Wednesday night HUGE invited members of the tech community to come to their Dumbo offices for the Wearable Tech Demo Night and check out eleven different wearable tech creations, several of which came from Brooklyn makers.
Modules were set up for each of the makers to present their creations to guests that night. A lot of people were there. RSVPs for the event maxed out a week before. Here are some of the makers that stood out:
Listen to Your Wrist
By Tarana Gupta
The device shown above, worn by its creator, keeps track of how well you are doing in protecting your wrist from repetitive motion injuries. The readouts above show the different assessments of different kinds of wrist movements. It warns you when you move too far out of the neutral position and also when you need to take a break.
Drop The Beat
By Wesley Chau
This device is a wearable electronic drum set, a vest. Chau explained that it’s meant to give the artist more of a presence during live performance. See more about it here. The video that goes with it is worth watching.
From the project’s overview: “Heatit is an open-source electronics platform to precisely outputs high current. You can use Heatit to develop projects and fabricate prototypes using dynamic materials that require current or heat to be activated – such as nitinol, resistive heating, thermochromic inks, solenoids and much more. The small size and modularity of Heatit boards allow easy integration within a wide range of static, mobile and wearable applications.”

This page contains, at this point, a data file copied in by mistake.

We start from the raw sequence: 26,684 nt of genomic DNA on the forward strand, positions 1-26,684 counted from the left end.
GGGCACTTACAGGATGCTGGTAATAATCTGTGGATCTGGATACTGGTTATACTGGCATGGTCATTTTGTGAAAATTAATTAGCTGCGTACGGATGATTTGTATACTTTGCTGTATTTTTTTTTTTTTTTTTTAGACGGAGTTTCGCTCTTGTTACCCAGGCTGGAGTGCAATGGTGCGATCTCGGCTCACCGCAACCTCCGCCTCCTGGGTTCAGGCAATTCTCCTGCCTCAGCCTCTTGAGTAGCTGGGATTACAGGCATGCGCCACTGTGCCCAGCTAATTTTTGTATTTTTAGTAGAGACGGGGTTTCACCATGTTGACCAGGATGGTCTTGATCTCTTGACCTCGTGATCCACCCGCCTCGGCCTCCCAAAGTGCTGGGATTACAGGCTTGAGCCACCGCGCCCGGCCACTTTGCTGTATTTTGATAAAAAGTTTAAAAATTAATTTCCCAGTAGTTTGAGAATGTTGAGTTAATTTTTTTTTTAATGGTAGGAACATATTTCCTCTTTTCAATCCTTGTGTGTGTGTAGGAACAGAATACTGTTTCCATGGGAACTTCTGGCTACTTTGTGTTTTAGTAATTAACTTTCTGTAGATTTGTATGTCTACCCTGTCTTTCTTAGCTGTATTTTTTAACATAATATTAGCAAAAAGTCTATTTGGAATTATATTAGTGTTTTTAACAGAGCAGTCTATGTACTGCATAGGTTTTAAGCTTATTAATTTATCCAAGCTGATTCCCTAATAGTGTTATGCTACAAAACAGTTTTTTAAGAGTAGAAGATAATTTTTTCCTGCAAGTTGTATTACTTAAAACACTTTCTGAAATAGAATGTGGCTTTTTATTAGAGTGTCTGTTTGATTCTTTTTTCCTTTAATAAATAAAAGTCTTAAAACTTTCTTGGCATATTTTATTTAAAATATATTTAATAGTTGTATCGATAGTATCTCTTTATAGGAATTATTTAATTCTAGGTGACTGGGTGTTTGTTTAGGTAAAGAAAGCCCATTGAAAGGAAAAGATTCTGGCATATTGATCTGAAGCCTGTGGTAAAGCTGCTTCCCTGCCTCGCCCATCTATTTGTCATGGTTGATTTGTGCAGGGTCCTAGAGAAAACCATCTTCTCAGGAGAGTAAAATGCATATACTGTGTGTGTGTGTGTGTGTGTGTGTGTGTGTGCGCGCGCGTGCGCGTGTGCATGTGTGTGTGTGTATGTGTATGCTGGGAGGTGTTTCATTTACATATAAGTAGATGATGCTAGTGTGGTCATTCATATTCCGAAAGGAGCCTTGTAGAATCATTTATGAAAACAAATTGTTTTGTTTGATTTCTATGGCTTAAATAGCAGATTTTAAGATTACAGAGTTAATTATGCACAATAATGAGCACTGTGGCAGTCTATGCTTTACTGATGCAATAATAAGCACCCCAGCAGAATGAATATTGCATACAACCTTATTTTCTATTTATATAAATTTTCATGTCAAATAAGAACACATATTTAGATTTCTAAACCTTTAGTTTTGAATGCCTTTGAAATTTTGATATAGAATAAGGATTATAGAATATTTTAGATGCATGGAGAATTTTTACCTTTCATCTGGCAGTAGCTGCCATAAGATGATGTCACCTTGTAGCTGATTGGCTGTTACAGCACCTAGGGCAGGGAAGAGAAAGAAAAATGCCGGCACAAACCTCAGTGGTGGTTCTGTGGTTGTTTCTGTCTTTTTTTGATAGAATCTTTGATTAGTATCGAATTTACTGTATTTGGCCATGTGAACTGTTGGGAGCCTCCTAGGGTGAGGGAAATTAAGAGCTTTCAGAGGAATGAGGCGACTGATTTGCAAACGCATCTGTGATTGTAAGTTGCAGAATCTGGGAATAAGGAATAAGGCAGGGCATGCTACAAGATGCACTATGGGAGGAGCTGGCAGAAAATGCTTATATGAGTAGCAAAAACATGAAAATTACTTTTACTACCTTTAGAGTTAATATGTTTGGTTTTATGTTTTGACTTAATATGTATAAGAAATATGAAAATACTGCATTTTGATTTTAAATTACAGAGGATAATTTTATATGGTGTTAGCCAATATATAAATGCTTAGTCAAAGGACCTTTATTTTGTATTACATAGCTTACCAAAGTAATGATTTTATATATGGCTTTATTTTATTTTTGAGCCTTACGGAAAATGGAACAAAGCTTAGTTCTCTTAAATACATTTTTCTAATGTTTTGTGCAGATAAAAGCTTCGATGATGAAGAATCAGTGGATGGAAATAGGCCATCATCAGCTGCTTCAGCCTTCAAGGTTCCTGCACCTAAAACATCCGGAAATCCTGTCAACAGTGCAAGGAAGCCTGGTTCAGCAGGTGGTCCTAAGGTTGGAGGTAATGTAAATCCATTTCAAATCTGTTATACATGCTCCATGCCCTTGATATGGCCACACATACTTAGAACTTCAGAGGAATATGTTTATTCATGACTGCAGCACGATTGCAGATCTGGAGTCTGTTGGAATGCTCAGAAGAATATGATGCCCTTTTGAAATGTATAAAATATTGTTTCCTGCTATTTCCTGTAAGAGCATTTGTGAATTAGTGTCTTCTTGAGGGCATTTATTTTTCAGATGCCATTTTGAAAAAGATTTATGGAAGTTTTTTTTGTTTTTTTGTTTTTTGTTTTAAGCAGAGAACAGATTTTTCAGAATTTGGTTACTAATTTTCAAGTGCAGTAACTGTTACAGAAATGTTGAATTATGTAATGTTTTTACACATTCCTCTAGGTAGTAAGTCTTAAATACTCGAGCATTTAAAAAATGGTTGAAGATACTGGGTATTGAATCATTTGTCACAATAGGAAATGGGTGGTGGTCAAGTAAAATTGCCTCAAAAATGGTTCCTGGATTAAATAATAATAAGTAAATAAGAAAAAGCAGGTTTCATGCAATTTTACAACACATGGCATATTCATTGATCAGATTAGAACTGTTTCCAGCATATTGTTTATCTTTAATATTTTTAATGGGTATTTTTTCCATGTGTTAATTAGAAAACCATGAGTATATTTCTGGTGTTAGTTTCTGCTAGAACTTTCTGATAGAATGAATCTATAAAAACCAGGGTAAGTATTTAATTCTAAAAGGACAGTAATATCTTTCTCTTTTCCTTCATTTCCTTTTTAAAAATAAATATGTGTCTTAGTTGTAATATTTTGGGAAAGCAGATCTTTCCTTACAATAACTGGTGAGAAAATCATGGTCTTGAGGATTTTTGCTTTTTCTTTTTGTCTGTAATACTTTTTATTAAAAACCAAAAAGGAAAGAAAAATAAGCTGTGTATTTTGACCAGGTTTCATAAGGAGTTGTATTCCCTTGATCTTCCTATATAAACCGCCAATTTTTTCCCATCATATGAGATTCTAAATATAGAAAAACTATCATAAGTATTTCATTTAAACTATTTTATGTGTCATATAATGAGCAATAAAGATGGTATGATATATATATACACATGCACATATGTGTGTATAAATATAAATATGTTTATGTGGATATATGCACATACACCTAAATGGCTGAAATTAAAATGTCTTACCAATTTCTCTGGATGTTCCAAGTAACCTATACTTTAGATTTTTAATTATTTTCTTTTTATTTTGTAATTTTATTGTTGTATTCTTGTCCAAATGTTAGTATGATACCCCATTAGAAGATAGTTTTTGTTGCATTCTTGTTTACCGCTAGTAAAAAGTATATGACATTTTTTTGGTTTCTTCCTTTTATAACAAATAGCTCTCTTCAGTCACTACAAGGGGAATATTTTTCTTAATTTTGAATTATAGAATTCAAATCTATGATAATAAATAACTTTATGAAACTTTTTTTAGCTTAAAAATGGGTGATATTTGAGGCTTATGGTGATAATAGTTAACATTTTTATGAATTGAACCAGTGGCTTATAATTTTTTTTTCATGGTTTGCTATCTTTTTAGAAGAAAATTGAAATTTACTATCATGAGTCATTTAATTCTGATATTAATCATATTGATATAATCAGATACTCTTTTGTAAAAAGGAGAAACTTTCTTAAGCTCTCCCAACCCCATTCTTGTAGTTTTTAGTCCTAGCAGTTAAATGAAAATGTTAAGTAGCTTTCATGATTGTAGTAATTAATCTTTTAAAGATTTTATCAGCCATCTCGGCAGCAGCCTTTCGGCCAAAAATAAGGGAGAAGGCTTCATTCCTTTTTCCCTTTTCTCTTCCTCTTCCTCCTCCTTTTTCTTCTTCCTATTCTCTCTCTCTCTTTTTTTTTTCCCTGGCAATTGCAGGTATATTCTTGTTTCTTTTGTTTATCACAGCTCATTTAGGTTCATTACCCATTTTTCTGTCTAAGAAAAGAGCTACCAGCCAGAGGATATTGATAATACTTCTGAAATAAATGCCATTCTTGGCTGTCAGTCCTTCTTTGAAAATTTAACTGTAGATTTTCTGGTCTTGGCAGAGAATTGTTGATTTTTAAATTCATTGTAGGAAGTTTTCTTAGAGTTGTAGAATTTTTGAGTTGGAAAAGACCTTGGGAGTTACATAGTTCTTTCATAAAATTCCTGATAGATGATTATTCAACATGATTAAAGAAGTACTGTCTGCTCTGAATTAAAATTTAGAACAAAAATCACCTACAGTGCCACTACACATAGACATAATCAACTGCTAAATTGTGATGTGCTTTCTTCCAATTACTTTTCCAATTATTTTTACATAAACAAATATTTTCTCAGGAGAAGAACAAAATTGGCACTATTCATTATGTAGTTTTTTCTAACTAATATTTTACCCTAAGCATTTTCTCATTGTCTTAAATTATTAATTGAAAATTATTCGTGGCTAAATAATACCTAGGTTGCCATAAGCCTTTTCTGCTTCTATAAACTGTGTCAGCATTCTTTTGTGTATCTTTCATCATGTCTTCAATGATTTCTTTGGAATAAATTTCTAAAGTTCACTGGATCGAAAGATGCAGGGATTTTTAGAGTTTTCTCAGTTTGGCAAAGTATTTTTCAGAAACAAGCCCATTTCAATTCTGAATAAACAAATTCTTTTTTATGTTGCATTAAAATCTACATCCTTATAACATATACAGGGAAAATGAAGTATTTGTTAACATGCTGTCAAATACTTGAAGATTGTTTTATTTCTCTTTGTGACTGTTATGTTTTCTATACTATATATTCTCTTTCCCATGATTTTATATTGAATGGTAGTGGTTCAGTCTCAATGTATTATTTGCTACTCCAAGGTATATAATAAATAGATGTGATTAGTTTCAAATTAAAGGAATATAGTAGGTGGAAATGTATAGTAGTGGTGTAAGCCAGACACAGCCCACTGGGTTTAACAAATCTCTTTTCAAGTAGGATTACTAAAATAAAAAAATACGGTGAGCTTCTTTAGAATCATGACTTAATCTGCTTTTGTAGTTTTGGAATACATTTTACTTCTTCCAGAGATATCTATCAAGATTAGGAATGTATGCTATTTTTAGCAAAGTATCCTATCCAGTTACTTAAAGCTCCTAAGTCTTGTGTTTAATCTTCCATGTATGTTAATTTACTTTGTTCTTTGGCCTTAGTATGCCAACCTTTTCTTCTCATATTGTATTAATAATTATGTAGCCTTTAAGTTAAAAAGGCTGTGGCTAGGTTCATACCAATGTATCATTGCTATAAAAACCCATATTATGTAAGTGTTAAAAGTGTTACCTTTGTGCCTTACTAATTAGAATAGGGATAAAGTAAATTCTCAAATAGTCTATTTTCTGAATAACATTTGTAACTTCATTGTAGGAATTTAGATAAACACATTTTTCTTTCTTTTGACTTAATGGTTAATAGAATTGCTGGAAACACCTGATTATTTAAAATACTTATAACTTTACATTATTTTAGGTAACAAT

Ngo told Technically Brooklyn that they have begun shipping HeatIt units to supporters of their Kickstarter and are looking forward to seeing applications coming back from users. She started realizing the need for a device like this as she worked on developing a tshirt that read out information about air pollution in its surroundings.
Hidden and Un-Tagable Eyewear
By Amelia Winger-Bearskin
The two images above featuring newly arrived Williamsburg resident, Amelia Winger-Bearskin, give the basic idea of what her invention, H.A.U.T.E., is all about. They give you a way to be seen out and about, but also prevent yourself from being recognizable in unwanted Facebook photos. Facial recognition software won’t be able to autotag you so your boss won’t know that “home sick” means “hungover.”
We asked if the glasses somehow detect cameras. She told us that one of her models reacts to a flash, but “The best way to use it is to just turn it on when you don’t want to be photographed,” she said.
She’s wearing one of several prototypes in this very, very early stage project. Less than a week old. See some more below.
A few other highlights from Wednesday night’s event:
The best known wearable tech of all, Google Glass, was represented by some Glass Explorers.
It was a large and gregarious crowd, as you can see below.